Submit a Manuscript to the Journal

Arctic, Antarctic, and Alpine Research

For an Article Collection on

Beringian Environments

Manuscript deadline
30 September 2024

Cover image - Arctic, Antarctic, and Alpine Research

Article collection guest advisor(s)

Dr. Lesleigh Anderson, U.S. Geological Survey - Denver Federal Center, Colorado, USA
[email protected]

Prof. Scott Elias, University of London Royal Holloway, United Kingdom
[email protected]

Prof. Duane Froese, University of Alberta, Canada
[email protected]

Prof. John Hoffecker, Institute of Arctic and Alpine Research, CU Boulder, Colorado, USA
[email protected]

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Beringian Environments

As the study of Beringia approaches its second century, significant questions, challenges, and enigmas continue to inspire research about this largely unglaciated region between the Yukon Territory and northeast Asia, including the now submerged areas of the continental shelf. New environmental proxies such as ancient DNA, are propelling greater understanding of Beringian environments and how changes in climate drove large-scale changes in vegetation and large mammal populations, ultimately influencing the peopling of the Western Hemisphere.

During the Pleistocene, repeated declines in global sea level in response to growing global ice volume created a wide plain adjoining the arctic coast of northeast Asia and an inter-continental land bridge that allowed interchange of biota between Asia and the Americas. Periods of reduced glaciation saw sea-level rise, which opened the Bering Strait and connected the Arctic and North Pacific oceans with profound impacts on Beringian climate and ecosystems. The final (late glacial) flooding of the land bridge brought abrupt warming and cooling events, and possibly warmer-than-present climate. A better understanding of these environmental changes is particularly relevant for the modern inhabitants of the Arctic; they are now on the front lines of global climate change.

Recent studies in new locations and advances in proxy methods have raised new hypotheses about Beringian environments, climate, and human occupants during the late Pleistocene and early Holocene. The aim of this inter-disciplinary collection is to provide a focused opportunity to bring the various strands of the latest research together. We are inviting scientists from the full range of paleoenvironmental disciplines and methods to contribute your latest research and to be a part of this special issue on Beringian Environments.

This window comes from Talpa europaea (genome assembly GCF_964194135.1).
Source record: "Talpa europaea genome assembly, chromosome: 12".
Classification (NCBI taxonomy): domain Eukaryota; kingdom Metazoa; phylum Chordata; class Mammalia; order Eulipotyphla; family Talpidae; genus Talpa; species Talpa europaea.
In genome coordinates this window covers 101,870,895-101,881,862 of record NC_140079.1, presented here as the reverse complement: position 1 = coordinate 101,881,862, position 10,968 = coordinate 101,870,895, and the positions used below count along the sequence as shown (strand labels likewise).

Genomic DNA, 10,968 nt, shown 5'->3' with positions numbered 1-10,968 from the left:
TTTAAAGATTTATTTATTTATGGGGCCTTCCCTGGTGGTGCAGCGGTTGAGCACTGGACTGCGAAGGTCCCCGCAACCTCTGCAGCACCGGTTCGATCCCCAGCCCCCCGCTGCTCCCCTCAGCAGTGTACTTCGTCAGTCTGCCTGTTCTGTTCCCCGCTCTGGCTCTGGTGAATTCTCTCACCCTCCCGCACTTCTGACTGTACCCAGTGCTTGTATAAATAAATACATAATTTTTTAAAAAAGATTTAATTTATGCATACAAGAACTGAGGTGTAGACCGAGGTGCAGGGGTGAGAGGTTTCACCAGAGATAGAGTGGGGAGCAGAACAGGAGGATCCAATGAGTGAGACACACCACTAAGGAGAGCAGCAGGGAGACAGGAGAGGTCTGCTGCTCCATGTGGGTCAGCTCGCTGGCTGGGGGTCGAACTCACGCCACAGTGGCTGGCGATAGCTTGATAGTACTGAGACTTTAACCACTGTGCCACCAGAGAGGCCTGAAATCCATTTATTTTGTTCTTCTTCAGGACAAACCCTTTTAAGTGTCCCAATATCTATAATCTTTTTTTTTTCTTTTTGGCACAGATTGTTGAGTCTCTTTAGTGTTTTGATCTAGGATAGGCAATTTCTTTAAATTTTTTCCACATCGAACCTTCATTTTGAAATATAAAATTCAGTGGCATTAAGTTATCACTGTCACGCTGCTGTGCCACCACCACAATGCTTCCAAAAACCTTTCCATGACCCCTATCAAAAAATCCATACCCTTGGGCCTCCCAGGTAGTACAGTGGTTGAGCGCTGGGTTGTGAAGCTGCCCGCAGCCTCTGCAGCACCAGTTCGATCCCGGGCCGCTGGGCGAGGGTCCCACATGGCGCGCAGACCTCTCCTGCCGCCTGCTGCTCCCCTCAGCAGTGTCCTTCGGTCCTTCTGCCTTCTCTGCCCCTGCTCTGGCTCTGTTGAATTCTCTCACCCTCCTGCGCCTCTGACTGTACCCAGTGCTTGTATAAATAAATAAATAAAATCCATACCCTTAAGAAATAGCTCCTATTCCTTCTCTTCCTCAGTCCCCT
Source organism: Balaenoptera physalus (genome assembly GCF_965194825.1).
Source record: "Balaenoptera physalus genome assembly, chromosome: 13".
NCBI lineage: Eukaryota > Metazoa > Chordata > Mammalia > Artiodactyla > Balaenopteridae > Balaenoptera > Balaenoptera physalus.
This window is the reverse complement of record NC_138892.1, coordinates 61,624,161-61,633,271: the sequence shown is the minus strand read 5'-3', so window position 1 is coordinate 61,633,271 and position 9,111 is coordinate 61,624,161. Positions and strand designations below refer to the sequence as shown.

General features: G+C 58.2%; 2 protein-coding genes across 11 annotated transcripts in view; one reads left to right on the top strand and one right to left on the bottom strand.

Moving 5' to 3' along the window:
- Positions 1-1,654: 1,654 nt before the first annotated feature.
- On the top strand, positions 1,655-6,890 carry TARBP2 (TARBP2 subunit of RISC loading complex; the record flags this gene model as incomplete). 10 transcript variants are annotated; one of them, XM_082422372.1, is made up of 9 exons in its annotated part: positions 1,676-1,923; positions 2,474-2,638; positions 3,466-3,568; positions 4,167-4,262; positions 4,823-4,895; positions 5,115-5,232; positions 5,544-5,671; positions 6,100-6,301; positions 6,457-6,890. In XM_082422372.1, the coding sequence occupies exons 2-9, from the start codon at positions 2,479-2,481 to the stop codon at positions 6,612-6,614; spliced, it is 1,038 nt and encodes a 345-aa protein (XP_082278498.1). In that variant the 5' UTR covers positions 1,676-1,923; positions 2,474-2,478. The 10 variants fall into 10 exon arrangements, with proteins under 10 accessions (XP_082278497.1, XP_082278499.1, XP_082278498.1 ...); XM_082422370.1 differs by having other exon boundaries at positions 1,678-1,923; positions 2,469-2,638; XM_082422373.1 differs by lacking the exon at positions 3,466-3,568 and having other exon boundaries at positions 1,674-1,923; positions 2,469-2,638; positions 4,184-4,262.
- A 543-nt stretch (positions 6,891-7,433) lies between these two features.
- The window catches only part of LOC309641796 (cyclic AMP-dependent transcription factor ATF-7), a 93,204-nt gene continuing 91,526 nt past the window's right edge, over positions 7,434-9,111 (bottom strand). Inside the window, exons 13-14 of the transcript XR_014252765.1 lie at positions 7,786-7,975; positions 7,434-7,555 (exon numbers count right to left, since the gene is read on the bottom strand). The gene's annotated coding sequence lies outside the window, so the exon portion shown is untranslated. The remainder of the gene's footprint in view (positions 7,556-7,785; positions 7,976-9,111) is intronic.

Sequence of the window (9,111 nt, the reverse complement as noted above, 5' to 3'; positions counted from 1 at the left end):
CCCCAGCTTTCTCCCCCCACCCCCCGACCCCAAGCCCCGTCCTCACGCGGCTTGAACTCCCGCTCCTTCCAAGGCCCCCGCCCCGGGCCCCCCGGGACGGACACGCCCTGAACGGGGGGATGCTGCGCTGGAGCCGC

Arctic, Antarctic, and Alpine Research is a peer-reviewed open access interdisciplinary journal dedicated to cold regions physical and environmental research. AAAR accepts research articles, review articles, short communications, and data notes. Specifically-formatted science briefs may be submitted to the journal’s Arctic Answers Collection, and could be included in both Collections, if applicable.

Please contact Managing Editor Jen Hall-Bowman with any questions ([email protected]).

Benefits of publishing open access within Taylor & Francis

Global marketing and publicity, ensuring your research reaches the people you want it to.

Article Collections bring together the latest research on hot topics from influential researchers across the globe.

Rigorous peer review for every open access article.

Rapid online publication allowing you to share your work quickly.

All manuscripts submitted to this Article Collection will undergo desk assessment and peer-review as part of our standard editorial process. Guest Advisors for this collection will not be involved in peer-reviewing manuscripts unless they are an existing member of the Editorial Board. Please review the journal Aims and Scope and author submission instructions prior to submitting a manuscript.